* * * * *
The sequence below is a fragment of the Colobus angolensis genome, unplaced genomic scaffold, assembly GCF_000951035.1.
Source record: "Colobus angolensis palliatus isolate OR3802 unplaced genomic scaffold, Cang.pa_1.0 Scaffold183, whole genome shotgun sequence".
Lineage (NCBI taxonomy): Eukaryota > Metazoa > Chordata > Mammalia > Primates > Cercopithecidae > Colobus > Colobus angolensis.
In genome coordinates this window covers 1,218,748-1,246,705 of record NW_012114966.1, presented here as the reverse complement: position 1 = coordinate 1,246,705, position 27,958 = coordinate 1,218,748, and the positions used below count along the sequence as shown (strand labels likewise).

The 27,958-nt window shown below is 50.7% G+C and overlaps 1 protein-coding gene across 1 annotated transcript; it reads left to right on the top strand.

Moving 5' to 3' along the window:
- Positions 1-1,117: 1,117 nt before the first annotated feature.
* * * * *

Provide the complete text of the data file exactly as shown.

The sequence below is a fragment of the Colobus angolensis genome, unplaced genomic scaffold, assembly GCF_000951035.1.
Source record: "Colobus angolensis palliatus isolate OR3802 unplaced genomic scaffold, Cang.pa_1.0 Scaffold183, whole genome shotgun sequence".
Lineage (NCBI taxonomy): Eukaryota > Metazoa > Chordata > Mammalia > Primates > Cercopithecidae > Colobus > Colobus angolensis.
In genome coordinates this window covers 1,218,748-1,246,705 of record NW_012114966.1, presented here as the reverse complement: position 1 = coordinate 1,246,705, position 27,958 = coordinate 1,218,748, and the positions used below count along the sequence as shown (strand labels likewise).

The 27,958-nt window shown below is 50.7% G+C and overlaps 1 protein-coding gene across 1 annotated transcript; it reads left to right on the top strand.

Moving 5' to 3' along the window:
- Positions 1-1,117: 1,117 nt before the first annotated feature.